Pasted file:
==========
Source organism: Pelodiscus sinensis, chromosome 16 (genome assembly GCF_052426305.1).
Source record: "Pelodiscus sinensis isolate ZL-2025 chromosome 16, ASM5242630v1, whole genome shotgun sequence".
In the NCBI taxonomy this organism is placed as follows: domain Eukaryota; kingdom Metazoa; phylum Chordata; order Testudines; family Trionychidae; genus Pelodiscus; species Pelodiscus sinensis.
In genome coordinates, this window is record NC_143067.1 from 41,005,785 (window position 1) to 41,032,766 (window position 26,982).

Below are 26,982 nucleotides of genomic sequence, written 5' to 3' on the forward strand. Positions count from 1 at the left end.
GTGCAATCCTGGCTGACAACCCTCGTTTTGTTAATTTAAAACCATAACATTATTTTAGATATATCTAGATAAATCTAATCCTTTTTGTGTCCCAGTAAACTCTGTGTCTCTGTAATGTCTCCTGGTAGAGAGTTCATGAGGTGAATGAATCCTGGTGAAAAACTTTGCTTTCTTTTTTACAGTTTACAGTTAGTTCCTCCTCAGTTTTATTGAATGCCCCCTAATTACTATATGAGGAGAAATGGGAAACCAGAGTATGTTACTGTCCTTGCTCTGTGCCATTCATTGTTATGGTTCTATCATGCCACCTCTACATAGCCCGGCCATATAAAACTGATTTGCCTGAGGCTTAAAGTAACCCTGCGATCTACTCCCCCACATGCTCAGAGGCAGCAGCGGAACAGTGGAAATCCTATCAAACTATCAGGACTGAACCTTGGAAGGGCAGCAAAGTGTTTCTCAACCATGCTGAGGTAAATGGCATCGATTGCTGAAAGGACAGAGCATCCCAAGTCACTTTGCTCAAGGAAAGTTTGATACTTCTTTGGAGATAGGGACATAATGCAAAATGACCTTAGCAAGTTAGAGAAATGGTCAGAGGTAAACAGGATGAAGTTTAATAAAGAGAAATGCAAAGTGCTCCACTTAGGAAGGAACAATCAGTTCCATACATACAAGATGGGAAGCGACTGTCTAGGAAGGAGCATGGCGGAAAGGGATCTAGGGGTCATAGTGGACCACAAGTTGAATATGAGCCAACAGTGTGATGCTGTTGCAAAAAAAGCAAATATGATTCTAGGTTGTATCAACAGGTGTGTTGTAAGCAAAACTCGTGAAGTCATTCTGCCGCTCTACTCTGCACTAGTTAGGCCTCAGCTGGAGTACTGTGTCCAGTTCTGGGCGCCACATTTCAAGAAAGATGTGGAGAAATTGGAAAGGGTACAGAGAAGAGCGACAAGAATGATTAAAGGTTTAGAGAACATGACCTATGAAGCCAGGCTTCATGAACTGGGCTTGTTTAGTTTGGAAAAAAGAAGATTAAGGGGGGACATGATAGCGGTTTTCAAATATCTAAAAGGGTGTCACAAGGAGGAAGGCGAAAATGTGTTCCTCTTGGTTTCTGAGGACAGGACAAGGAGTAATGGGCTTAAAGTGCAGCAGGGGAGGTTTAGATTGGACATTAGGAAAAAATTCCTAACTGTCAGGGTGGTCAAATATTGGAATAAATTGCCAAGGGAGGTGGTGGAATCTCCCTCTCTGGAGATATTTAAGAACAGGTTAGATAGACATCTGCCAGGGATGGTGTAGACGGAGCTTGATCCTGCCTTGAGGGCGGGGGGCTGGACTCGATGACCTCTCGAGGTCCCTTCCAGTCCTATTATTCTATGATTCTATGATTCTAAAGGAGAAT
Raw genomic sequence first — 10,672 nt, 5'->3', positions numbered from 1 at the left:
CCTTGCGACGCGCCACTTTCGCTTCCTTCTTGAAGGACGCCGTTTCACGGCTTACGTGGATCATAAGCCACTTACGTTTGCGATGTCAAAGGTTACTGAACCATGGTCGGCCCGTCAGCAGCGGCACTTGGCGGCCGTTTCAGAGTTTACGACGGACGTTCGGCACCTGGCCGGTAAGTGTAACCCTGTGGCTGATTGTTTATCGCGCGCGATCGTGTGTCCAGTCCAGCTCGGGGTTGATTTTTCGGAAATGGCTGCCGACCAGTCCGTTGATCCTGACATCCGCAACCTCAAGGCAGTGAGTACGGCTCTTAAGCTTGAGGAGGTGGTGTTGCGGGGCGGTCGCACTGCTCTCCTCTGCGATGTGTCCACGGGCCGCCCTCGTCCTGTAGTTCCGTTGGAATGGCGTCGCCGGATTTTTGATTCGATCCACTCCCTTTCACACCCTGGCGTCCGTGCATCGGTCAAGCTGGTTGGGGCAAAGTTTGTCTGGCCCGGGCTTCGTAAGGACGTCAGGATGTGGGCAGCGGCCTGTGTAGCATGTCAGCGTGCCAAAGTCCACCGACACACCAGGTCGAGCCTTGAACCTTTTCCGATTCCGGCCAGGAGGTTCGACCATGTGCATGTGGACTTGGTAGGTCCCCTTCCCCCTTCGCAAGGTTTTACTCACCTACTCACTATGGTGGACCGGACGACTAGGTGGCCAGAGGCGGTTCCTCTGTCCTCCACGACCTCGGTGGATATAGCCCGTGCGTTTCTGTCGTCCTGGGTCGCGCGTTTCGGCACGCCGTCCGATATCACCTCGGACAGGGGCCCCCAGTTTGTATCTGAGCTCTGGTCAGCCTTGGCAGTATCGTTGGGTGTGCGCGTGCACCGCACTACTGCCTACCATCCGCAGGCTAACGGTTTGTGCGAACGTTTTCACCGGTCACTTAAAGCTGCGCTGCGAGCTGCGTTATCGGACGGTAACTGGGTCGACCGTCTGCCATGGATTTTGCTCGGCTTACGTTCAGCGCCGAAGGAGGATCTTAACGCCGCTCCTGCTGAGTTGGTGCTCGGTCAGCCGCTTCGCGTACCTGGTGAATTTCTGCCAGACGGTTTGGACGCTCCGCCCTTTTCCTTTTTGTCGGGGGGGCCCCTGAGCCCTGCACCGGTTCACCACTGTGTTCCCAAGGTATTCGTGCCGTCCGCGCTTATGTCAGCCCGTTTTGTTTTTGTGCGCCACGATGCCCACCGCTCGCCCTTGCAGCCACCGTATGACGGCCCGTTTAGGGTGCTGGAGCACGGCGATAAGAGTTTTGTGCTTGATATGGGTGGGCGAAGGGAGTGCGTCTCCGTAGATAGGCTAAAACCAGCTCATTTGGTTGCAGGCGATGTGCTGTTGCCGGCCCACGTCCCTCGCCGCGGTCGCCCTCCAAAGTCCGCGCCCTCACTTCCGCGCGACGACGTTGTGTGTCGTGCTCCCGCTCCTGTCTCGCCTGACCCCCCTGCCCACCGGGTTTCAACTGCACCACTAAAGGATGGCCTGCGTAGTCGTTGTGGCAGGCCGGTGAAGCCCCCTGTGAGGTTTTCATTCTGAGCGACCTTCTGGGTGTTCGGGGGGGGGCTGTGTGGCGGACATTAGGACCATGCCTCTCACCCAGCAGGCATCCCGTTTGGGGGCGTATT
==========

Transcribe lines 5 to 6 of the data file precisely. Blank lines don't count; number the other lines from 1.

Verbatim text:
Below are 26,982 nucleotides of genomic sequence, written 5' to 3' on the forward strand. Positions count from 1 at the left end.
GTGCAATCCTGGCTGACAACCCTCGTTTTGTTAATTTAAAACCATAACATTATTTTAGATATATCTAGATAAATCTAATCCTTTTTGTGTCCCAGTAAACTCTGTGTCTCTGTAATGTCTCCTGGTAGAGAGTTCATGAGGTGAATGAATCCTGGTGAAAAACTTTGCTTTCTTTTTTACAGTTTACAGTTAGTTCCTCCTCAGTTTTATTGAATGCCCCCTAATTACTATATGAGGAGAAATGGGAAACCAGAGTATGTTACTGTCCTTGCTCTGTGCCATTCATTGTTATGGTTCTATCATGCCACCTCTACATAGCCCGGCCATATAAAACTGATTTGCCTGAGGCTTAAAGTAACCCTGCGATCTACTCCCCCACATGCTCAGAGGCAGCAGCGGAACAGTGGAAATCCTATCAAACTATCAGGACTGAACCTTGGAAGGGCAGCAAAGTGTTTCTCAACCATGCTGAGGTAAATGGCATCGATTGCTGAAAGGACAGAGCATCCCAAGTCACTTTGCTCAAGGAAAGTTTGATACTTCTTTGGAGATAGGGACATAATGCAAAATGACCTTAGCAAGTTAGAGAAATGGTCAGAGGTAAACAGGATGAAGTTTAATAAAGAGAAATGCAAAGTGCTCCACTTAGGAAGGAACAATCAGTTCCATACATACAAGATGGGAAGCGACTGTCTAGGAAGGAGCATGGCGGAAAGGGATCTAGGGGTCATAGTGGACCACAAGTTGAATATGAGCCAACAGTGTGATGCTGTTGCAAAAAAAGCAAATATGATTCTAGGTTGTATCAACAGGTGTGTTGTAAGCAAAACTCGTGAAGTCATTCTGCCGCTCTACTCTGCACTAGTTAGGCCTCAGCTGGAGTACTGTGTCCAGTTCTGGGCGCCACATTTCAAGAAAGATGTGGAGAAATTGGAAAGGGTACAGAGAAGAGCGACAAGAATGATTAAAGGTTTAGAGAACATGACCTATGAAGCCAGGCTTCATGAACTGGGCTTGTTTAGTTTGGAAAAAAGAAGATTAAGGGGGGACATGATAGCGGTTTTCAAATATCTAAAAGGGTGTCACAAGGAGGAAGGCGAAAATGTGTTCCTCTTGGTTTCTGAGGACAGGACAAGGAGTAATGGGCTTAAAGTGCAGCAGGGGAGGTTTAGATTGGACATTAGGAAAAAATTCCTAACTGTCAGGGTGGTCAAATATTGGAATAAATTGCCAAGGGAGGTGGTGGAATCTCCCTCTCTGGAGATATTTAAGAACAGGTTAGATAGACATCTGCCAGGGATGGTGTAGACGGAGCTTGATCCTGCCTTGAGGGCGGGGGGCTGGACTCGATGACCTCTCGAGGTCCCTTCCAGTCCTATTATTCTATGATTCTATGATTCTAAAGGAGAAT